It is not easy to make a proper analysis of the social, political, and cultural issues shaping the world of Afro-Mexicans in the 21-st century. The complexity of the situation includes not only the changing economic, ideological, and national scenario, but also conflicts of ethnically differentiated populations in Mexico. This constitutes not just a formal dilemma but a crucial aspect of the understanding of the political processes in which Afro-Mexicans are involved. This paper, by referring to a number of scholarly articles and sources, analyzes the current political, social, and cultural issues impacting the development of the African Diaspora in Mexico, focusing on the contemporary trends in the lives of Afro-Mexicans.
In the first place, it must be emphasized that in Mexico race is neither a relevant nor a sufficient indicator to denote membership in a specific ethnic group. The process of achieving a proper social status has been not only biological but also cultural. Thus, persons who racially are blacks have been able to present themselves culturally as equal members of society. This act supposes the acceptance of an alternate style of life as much as the negation of one’s own. The black exhibits a great historic influence, even though modern-day Afro-Mexicans are generally stigmatized, being considered a matter that should disappear to give way to a modernity understood as westernization. And if race is not a relevant indicator, then style of living often cannot be used to determine the presence of cultural boundaries (Twillie 1995). In fact, many peasant communities that do not speak their native languages anymore do preserve economic, social, and cultural practices that are not very different from those that are being placed within black communities.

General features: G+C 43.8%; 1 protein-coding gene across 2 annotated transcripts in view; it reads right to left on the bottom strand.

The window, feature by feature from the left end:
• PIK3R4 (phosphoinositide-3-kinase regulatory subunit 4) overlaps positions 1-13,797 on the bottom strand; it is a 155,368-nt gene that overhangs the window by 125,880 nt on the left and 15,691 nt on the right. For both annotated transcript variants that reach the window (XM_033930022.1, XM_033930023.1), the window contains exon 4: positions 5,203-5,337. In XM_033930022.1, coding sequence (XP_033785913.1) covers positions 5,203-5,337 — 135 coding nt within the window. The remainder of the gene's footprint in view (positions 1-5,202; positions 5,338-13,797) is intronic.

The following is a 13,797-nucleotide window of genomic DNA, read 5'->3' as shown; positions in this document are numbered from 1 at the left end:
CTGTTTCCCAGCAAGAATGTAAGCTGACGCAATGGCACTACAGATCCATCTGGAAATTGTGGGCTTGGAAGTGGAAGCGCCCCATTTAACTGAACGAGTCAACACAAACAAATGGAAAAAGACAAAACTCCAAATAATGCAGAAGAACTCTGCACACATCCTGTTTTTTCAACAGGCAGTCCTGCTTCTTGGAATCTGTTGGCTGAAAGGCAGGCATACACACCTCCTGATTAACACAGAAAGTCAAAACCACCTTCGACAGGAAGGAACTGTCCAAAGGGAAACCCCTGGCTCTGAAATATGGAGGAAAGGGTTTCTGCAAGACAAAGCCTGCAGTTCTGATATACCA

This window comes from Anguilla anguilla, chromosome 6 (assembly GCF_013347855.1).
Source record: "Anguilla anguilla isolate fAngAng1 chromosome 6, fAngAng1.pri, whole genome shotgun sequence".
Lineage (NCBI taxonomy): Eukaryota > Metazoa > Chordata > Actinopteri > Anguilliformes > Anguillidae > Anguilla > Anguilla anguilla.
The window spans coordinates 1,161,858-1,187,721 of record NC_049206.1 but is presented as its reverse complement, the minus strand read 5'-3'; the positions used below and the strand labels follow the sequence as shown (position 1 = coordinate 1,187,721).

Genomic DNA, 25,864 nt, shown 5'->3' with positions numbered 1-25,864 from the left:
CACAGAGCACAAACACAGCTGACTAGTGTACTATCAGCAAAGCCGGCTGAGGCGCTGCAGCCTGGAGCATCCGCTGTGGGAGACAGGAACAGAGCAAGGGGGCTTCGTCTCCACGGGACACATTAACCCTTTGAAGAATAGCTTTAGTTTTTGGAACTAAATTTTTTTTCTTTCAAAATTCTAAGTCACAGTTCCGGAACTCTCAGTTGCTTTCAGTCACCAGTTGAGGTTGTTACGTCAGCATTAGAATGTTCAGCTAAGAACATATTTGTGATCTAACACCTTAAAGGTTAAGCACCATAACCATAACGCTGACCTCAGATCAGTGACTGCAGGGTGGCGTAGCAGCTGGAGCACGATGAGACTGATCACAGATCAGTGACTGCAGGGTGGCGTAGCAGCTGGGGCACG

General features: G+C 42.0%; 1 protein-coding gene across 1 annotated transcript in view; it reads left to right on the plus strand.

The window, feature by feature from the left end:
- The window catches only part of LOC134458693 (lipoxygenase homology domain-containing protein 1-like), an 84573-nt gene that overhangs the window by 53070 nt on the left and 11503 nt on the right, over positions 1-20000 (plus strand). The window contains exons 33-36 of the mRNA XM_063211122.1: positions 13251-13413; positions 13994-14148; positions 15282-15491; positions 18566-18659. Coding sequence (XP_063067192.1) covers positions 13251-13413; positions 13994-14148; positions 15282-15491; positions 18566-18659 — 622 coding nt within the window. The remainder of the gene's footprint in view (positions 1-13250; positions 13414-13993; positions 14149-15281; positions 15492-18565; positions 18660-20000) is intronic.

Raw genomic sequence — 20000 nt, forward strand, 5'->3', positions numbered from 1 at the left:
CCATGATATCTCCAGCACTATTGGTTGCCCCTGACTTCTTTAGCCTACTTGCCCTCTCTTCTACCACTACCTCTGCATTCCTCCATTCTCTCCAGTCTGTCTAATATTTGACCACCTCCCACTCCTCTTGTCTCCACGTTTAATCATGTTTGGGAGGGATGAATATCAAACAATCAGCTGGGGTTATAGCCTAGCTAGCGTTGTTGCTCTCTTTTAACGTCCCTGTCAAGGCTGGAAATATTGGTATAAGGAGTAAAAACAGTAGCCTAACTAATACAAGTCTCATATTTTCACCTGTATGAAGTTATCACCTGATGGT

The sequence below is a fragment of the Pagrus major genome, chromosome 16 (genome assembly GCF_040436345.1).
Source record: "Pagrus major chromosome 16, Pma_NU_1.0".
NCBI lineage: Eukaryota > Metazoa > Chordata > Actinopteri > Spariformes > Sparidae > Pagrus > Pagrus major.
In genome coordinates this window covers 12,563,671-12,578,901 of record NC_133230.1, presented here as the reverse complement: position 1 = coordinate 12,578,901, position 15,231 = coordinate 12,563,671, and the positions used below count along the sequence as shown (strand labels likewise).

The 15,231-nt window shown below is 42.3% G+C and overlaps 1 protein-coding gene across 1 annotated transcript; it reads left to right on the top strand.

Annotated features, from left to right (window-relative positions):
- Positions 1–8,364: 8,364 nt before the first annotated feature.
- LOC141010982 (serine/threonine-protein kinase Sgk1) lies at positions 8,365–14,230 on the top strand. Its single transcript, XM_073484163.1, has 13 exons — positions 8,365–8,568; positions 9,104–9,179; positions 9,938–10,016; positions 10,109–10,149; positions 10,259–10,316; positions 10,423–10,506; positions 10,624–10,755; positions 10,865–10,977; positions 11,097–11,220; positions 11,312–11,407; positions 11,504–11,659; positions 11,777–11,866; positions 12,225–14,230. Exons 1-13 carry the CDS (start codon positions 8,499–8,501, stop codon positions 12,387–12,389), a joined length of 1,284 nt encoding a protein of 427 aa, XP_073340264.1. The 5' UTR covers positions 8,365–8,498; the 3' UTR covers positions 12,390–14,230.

Modern racist ideology, which concerns Afro-Mexicans, continues to place a colonial tone on ethnic relations. History, especially that of the 21-st century, reflects a process of making Mexico more western. It has been estimated that Mexico was peopled by about 25 million people in pre-Hispanic times. After the European invasion, around 1650, there were 130,000 mestizos, 120,000 whites, and 1,270,000 surviving Indians (Twillie 1995). In the twentieth century, the 1921 census stated that of 14,344,780 Mexicans, 4,179,000 identified themselves as Indians, but they used an imprecise racial definition (Spigner 2007). After 1930, only a linguistic indicator was used, registering 2,251,086 native speakers in that year and 6,282,347 (over five years old) in 1990 (Spigner 2007).
The black population is increasingly literate but has illiteracy rates that are probably almost double those of other Mexicans. Their income was roughly 36 percent of that of other Mexicans, and Afro-Mexicans were nine times more likely to suffer severe deprivation, probably because those with comparable skills, education, and other characteristics working in black areas are paid significantly less than those working in other parts of Mexico (Von Germeten 2006). Forty-eight percent of pay differentials between blacks and other Mexicans cannot be explained by typically measured characteristics. Moreover, poverty forces Afro-Mexican children to leave school earlier than others; their work provides a larger share of family income (Von Germeten 2006).